NSW Department of Primary Industries’ early warning system has detected Varroa mites, which was confirmed as Varroa destructor species, in biosecurity surveillance hives at the Port of Newcastle on 22 June 2022. NSW DPI is working to protect the NSW and broader Australian beekeeping industry by ensuring we eradicate this parasite. Where it is established, Varroa destructor is globally the most damaging pest of honey bees.
The eradication plan is supported by a NSW statewide emergency order to control the movement of honey bee hives. This vital order will help NSW DPI undertake the Varroa eradication plan with the greatest chance of success.
The eradication plan is also supported by four Varroa mite emergency zones covering an area within a 50 km radius of a Varroa infested premises.
- Eradication zone (10km)
- Surveillance zone (25km)
- Notification zone (50km)
- General Biosecurity zone (NSW)
Different restrictions apply depending on where your honey bees and hives are located. If you have honey bee colonies or hives in the Notification zone, Eradication or Surveillance zone, beekeepers must let NSW DPI know the location of all hives by:
- completing the Report a biosecurity concern form: https://forms.bfs.dpi.nsw.gov.au/forms/9247
- emailing [email protected], OR
- calling the Exotic Plant Pest Hotline, 1800 084 881 (9 am to 5 pm, 7 days a week).
If you’re a beekeeper,
- Do your part by not moving any of your bee hives from their current NSW location until the state emergency order is lifted: www.nswnationals.org.au/state-wide-emergency-order-issued-for-varroa-mite/.
- Follow up to date NSW DPI Varroa mite alerts here: https://www.dpi.nsw.gov.au/emergencies/biosecurity/current-situation/varroa-mite-emergency-response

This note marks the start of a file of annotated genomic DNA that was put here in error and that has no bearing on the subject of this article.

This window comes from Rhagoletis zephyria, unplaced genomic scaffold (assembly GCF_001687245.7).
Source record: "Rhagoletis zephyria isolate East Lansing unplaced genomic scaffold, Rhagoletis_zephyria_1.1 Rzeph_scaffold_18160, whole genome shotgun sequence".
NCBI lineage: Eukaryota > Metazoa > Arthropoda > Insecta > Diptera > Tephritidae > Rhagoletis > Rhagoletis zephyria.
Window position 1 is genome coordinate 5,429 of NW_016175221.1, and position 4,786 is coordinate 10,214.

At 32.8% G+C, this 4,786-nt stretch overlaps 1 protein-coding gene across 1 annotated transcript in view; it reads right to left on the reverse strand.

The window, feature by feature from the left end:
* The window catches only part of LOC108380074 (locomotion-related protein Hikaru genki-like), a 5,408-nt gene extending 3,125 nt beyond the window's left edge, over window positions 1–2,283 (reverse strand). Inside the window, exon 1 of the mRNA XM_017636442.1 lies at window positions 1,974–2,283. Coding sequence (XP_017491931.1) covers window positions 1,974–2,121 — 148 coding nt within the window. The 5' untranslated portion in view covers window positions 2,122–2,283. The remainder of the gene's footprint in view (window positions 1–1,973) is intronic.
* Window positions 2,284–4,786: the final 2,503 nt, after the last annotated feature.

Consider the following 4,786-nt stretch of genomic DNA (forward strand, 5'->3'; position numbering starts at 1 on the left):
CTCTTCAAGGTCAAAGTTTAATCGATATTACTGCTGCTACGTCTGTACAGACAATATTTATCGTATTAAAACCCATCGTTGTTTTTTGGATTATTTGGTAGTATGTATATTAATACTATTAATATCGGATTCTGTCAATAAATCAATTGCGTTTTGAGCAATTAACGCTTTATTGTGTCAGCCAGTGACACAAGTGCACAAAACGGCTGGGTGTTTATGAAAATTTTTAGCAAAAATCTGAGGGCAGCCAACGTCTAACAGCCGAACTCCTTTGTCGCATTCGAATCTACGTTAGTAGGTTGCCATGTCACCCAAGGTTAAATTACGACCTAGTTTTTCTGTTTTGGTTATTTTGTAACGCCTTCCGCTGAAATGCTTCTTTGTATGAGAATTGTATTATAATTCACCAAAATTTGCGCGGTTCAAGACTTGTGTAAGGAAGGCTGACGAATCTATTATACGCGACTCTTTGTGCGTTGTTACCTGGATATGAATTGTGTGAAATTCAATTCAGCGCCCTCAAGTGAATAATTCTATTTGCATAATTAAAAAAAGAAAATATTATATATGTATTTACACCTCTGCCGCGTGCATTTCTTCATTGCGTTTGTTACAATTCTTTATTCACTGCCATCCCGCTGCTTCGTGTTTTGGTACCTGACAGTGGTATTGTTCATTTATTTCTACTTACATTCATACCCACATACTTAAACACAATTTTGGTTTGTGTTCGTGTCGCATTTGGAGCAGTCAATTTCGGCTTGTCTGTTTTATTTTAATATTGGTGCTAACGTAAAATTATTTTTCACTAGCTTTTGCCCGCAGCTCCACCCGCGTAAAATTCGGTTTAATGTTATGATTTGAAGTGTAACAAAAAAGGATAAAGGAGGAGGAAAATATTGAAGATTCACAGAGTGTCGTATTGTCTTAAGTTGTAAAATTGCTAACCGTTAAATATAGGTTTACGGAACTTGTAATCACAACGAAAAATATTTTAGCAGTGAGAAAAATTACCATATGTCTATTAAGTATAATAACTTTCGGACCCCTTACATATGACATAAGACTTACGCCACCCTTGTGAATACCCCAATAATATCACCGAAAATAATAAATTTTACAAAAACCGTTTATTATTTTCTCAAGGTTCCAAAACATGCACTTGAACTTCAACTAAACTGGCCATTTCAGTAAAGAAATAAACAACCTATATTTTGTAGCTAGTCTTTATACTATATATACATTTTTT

- Follow AHBIC for news of the national response. Beekeepers in the rest of the country must register their hives.
On their own, individual mites are easily identifiable to the naked eye, but most Varroa mites in a colony are hidden from view within the capped cells of developing bees, or between the body parts of adults bees. Roughly the size of a sesame seed, these reddish brown mites can go undetected for some time unless the beekeeper is carefully monitoring for them by using the sugar shake or alcohol wash, uncapping brood or use of sticky mats.
Left untreated, Varroa destructor will kill any bee hive it infects. All feral and untreated bee colonies will eventually die. This is why it’s so important for us all to work together. Don’t move your hives and if you see any mites on honey bees, call it in immediately to the Exotic Plant Pest Hotline, 1800 084 881 (9 am to 5 pm, 7 days a week).
Don’t move your hives and if you see any mites on honey bees, call it in immediately to the Exotic Plant Pest Hotline, 1800 084 881 (9 am to 5 pm, 7 days a week)
Let’s fight the mite!
How to videos
Sticky mat examination